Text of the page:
By KAREN PARKER | County Line Publisher

I am not quite sure what I expected from the mock crash held at Brookwood on Sept. 23. A cynical old lady, I anticipated being mildly amused and probably a bit bored.

But an odd thing happened on my way to blasé. The tarp was drawn aside, revealing the mangled cars and the even more mangled bodies, and within minutes I began to feel alternately edgy and queasy. The grim silence of the several hundred students behind me added to my discomfort.

Time slowed nearly to a stop. A little voice in my head began screaming, (pardon my French) “Where in the hell is the damned ambulance?”

I found myself pacing, waiting anxiously, and sucked into the scene unfolding before me.

It wasn’t until afterward that I tied my reaction to my own fading memory of a similar scene. That time, instead of the bright daylight of the Brookwood parking lot, it was a dark and drizzly night. Along with three friends, I traveled to Madison to watch a movie. It was “Goldfinger,” a movie that made a big splash at the time. It was August, and all four of us were college-bound and likely would see little of one another in the future.

In this case, we hadn’t been drinking. But the roads were rain-slicked, and our inexperienced driver might have taken a curve too quickly. This was before cars had seatbelts, and when the vehicle slammed into a tree, we all went sailing. I catapulted from the backseat and slammed into the windshield. The engine was pushed into the passenger compartment, giving the girl in the front seat serious leg injuries. Our driver sustained a badly broken arm. Only my fellow backseat passenger got off with a few minor scratches.

At home in Monroe, Wis., my mother heard the ambulance scream. She recalled later that she had known it was for me and had gotten out of bed, gotten dressed and waited for the hospital staff to call.

I suspect a large percent of readers either has been in an auto accident or knows someone who has. From that, we know that auto accidents are no laughing matter. Convincing teens of that is a challenge. We have been trying for a long time. Way back in my ancient high school days, I saw gruesome filmstrips and heard the first-hand testimonials from those who had been there and lived to tell about it. And, yes, in a school as large as Monroe High School, we buried a few classmates as well.

We now know that the adolescent brain is still under construction. Science tells us that the parts of the brain involved in emotional responses are fully online, or even more active than they are in adults, while the parts of the brain involved in keeping emotional, impulsive responses in check are still reaching maturity. Such a changing balance, they note, might provide clues to a youthful appetite for novelty and a tendency to act on impulse without regard for risk.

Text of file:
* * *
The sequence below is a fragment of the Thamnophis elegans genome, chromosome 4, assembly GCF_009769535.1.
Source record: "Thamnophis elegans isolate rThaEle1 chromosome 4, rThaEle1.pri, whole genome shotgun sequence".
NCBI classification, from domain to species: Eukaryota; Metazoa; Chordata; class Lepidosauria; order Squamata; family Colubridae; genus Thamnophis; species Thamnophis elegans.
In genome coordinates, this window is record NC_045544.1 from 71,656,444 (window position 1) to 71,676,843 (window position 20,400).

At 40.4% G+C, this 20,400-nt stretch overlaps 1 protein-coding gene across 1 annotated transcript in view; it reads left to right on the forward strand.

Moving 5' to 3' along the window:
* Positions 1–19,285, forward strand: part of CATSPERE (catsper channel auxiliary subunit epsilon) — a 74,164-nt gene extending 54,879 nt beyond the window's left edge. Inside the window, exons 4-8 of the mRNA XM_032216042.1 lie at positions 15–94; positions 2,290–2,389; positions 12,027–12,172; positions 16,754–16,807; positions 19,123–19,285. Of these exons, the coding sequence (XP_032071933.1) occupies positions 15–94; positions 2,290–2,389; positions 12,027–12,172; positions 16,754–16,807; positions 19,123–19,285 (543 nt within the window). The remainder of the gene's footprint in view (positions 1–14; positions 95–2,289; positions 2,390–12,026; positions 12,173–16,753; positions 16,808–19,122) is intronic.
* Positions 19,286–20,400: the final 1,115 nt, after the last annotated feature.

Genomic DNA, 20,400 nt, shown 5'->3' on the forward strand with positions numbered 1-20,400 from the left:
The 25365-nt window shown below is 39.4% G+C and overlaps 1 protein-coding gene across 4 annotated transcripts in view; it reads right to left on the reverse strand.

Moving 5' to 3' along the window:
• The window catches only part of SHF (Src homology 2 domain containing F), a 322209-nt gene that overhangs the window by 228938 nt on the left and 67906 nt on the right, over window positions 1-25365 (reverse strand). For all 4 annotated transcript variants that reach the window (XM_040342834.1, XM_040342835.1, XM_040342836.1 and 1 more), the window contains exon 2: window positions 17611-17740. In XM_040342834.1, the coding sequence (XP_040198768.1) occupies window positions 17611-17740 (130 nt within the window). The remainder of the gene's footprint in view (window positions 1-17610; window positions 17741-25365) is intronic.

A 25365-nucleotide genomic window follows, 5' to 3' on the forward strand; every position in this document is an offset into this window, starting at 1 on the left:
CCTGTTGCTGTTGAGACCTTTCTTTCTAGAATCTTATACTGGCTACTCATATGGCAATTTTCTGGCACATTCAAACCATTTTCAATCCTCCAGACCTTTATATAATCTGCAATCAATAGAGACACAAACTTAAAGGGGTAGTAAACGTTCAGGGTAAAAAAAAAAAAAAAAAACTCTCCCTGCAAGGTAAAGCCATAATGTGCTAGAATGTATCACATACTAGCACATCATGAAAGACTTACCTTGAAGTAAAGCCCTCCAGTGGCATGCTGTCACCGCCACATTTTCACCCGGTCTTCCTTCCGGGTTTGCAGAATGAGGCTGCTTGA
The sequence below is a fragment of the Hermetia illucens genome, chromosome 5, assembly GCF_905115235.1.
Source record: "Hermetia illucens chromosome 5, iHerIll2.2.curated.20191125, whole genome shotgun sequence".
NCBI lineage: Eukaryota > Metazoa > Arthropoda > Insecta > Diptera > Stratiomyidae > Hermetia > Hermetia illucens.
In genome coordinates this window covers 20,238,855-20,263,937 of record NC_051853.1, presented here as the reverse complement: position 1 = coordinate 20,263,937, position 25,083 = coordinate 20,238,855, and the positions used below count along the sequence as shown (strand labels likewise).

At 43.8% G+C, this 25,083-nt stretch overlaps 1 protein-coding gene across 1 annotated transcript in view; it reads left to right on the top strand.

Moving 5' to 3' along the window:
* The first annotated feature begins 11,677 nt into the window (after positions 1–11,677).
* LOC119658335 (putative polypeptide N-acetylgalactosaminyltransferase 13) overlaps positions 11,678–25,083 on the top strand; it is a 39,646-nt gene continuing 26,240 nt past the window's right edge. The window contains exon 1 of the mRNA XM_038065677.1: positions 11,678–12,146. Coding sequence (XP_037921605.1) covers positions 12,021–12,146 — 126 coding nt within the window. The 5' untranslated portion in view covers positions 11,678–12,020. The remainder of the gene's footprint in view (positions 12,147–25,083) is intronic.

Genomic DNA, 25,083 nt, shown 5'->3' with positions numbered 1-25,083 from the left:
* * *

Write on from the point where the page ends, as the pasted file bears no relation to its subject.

Statistics bear that out. Mortality rates jump between early and late adolescence. Death rates by injury between ages 15 to 19 are about six times that of the rate between ages 10 and 14. Crime rates are highest among young males, and rates of alcohol abuse are high relative to those of other ages.

Nothing has really changed except technology. Our ancestors probably got juiced up on hard apple cider and then fell off their horses. Our children get behind the wheel of a powerful machine capable of zooming along at 100 mph. Add alcohol and now texting, and is it any wonder that car crashes are the leading cause of death in teenagers?

Do scare tactics really work with teens? The jury is still out on that one.

Pediatrician Flaura Koplin Winston is scientific director for the Center for Injury and Prevention at Children’s Hospital of Philadelphia and a public health researcher. She says scare tactics may grab attention but do nothing to help build the skills needed to drive safely.

Auto insurance company State Farm agrees. The hospital and the insurance company have launched a campaign focusing on the positive. They call it “Celebrate My Drive.” The program works with schools to teach kids how to make smart choices and offers incentives and prizes to schools that hop on board.

My philosophy is, “Whatever works, do it.” In any event, the local fire, rescue and police departments deserve a big hats-off for their efforts last week. It was very apparent that a great deal of work went into the staging and execution of the event. I can say that the drama was so spellbinding that nearly every kid was paying full attention.

Will it last?

We don’t know. But I would guess that all of those fire and rescue workers would say that if just one kid in the crowd says no to guzzling a beer and getting behind the wheel or refuses to ride with a driver who has been drinking, then the effort was well worth it.